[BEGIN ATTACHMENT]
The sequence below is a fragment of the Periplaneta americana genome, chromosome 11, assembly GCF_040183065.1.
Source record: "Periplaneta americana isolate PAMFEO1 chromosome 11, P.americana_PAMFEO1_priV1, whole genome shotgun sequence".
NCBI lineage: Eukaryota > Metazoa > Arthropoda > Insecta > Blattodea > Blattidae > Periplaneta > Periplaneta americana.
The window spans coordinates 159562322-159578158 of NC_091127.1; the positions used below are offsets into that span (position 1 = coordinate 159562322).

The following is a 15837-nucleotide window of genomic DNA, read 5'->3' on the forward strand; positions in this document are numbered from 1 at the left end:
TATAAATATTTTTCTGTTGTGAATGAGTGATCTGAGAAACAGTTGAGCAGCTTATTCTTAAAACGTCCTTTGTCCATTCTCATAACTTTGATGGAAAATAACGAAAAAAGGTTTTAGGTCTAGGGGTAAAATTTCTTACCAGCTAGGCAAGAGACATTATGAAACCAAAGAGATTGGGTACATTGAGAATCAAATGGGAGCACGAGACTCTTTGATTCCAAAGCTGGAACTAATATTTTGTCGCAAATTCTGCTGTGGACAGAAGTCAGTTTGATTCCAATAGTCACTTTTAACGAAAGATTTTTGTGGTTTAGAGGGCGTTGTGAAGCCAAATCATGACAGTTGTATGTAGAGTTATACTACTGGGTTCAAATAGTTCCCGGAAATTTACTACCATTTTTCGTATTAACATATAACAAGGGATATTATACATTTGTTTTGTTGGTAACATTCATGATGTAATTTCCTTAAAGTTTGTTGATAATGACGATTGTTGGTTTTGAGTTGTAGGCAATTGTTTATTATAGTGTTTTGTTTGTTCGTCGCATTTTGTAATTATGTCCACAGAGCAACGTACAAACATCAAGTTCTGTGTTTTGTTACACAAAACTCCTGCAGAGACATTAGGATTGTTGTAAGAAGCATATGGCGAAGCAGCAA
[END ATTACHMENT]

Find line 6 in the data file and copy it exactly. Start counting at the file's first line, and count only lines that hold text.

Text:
TATAAATATTTTTCTGTTGTGAATGAGTGATCTGAGAAACAGTTGAGCAGCTTATTCTTAAAACGTCCTTTGTCCATTCTCATAACTTTGATGGAAAATAACGAAAAAAGGTTTTAGGTCTAGGGGTAAAATTTCTTACCAGCTAGGCAAGAGACATTATGAAACCAAAGAGATTGGGTACATTGAGAATCAAATGGGAGCACGAGACTCTTTGATTCCAAAGCTGGAACTAATATTTTGTCGCAAATTCTGCTGTGGACAGAAGTCAGTTTGATTCCAATAGTCACTTTTAACGAAAGATTTTTGTGGTTTAGAGGGCGTTGTGAAGCCAAATCATGACAGTTGTATGTAGAGTTATACTACTGGGTTCAAATAGTTCCCGGAAATTTACTACCATTTTTCGTATTAACATATAACAAGGGATATTATACATTTGTTTTGTTGGTAACATTCATGATGTAATTTCCTTAAAGTTTGTTGATAATGACGATTGTTGGTTTTGAGTTGTAGGCAATTGTTTATTATAGTGTTTTGTTTGTTCGTCGCATTTTGTAATTATGTCCACAGAGCAACGTACAAACATCAAGTTCTGTGTTTTGTTACACAAAACTCCTGCAGAGACATTAGGATTGTTGTAAGAAGCATATGGCGAAGCAGCAA